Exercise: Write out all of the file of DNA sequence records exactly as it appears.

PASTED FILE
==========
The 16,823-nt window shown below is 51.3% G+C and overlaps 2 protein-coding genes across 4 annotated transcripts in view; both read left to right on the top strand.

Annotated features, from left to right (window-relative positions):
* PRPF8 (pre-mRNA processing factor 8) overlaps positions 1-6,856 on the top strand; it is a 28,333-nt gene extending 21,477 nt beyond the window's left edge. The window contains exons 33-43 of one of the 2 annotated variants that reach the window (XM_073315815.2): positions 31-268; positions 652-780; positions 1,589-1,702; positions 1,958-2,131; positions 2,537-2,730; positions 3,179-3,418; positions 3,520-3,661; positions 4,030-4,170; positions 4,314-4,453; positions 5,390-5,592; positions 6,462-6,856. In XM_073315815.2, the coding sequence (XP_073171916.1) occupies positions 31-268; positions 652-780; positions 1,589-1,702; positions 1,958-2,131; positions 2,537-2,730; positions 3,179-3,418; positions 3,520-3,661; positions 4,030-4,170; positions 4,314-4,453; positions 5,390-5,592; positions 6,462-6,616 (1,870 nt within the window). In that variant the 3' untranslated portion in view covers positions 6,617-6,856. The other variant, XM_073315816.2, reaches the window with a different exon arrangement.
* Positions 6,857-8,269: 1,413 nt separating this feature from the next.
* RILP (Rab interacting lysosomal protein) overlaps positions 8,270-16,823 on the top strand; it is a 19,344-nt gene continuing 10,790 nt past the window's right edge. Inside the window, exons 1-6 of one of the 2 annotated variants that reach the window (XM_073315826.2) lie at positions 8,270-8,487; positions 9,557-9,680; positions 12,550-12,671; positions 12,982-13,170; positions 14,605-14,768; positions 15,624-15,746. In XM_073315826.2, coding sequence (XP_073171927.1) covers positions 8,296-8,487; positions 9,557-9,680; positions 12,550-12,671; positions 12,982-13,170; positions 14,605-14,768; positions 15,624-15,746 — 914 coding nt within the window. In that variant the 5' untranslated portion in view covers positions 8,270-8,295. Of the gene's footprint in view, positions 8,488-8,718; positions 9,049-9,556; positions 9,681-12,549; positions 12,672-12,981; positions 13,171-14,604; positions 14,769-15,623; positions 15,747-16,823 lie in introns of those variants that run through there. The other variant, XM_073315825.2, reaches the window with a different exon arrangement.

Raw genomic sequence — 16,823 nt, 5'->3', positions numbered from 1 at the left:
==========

The 16,823-nt window shown below is 51.3% G+C and overlaps 2 protein-coding genes across 4 annotated transcripts in view; both read left to right on the top strand.

Annotated features, from left to right (window-relative positions):
* PRPF8 (pre-mRNA processing factor 8) overlaps positions 1-6,856 on the top strand; it is a 28,333-nt gene extending 21,477 nt beyond the window's left edge. The window contains exons 33-43 of one of the 2 annotated variants that reach the window (XM_073315815.2): positions 31-268; positions 652-780; positions 1,589-1,702; positions 1,958-2,131; positions 2,537-2,730; positions 3,179-3,418; positions 3,520-3,661; positions 4,030-4,170; positions 4,314-4,453; positions 5,390-5,592; positions 6,462-6,856. In XM_073315815.2, the coding sequence (XP_073171916.1) occupies positions 31-268; positions 652-780; positions 1,589-1,702; positions 1,958-2,131; positions 2,537-2,730; positions 3,179-3,418; positions 3,520-3,661; positions 4,030-4,170; positions 4,314-4,453; positions 5,390-5,592; positions 6,462-6,616 (1,870 nt within the window). In that variant the 3' untranslated portion in view covers positions 6,617-6,856. The other variant, XM_073315816.2, reaches the window with a different exon arrangement.
* Positions 6,857-8,269: 1,413 nt separating this feature from the next.
* RILP (Rab interacting lysosomal protein) overlaps positions 8,270-16,823 on the top strand; it is a 19,344-nt gene continuing 10,790 nt past the window's right edge. Inside the window, exons 1-6 of one of the 2 annotated variants that reach the window (XM_073315826.2) lie at positions 8,270-8,487; positions 9,557-9,680; positions 12,550-12,671; positions 12,982-13,170; positions 14,605-14,768; positions 15,624-15,746. In XM_073315826.2, coding sequence (XP_073171927.1) covers positions 8,296-8,487; positions 9,557-9,680; positions 12,550-12,671; positions 12,982-13,170; positions 14,605-14,768; positions 15,624-15,746 — 914 coding nt within the window. In that variant the 5' untranslated portion in view covers positions 8,270-8,295. Of the gene's footprint in view, positions 8,488-8,718; positions 9,049-9,556; positions 9,681-12,549; positions 12,672-12,981; positions 13,171-14,604; positions 14,769-15,623; positions 15,747-16,823 lie in introns of those variants that run through there. The other variant, XM_073315825.2, reaches the window with a different exon arrangement.

Raw genomic sequence — 16,823 nt, 5'->3', positions numbered from 1 at the left: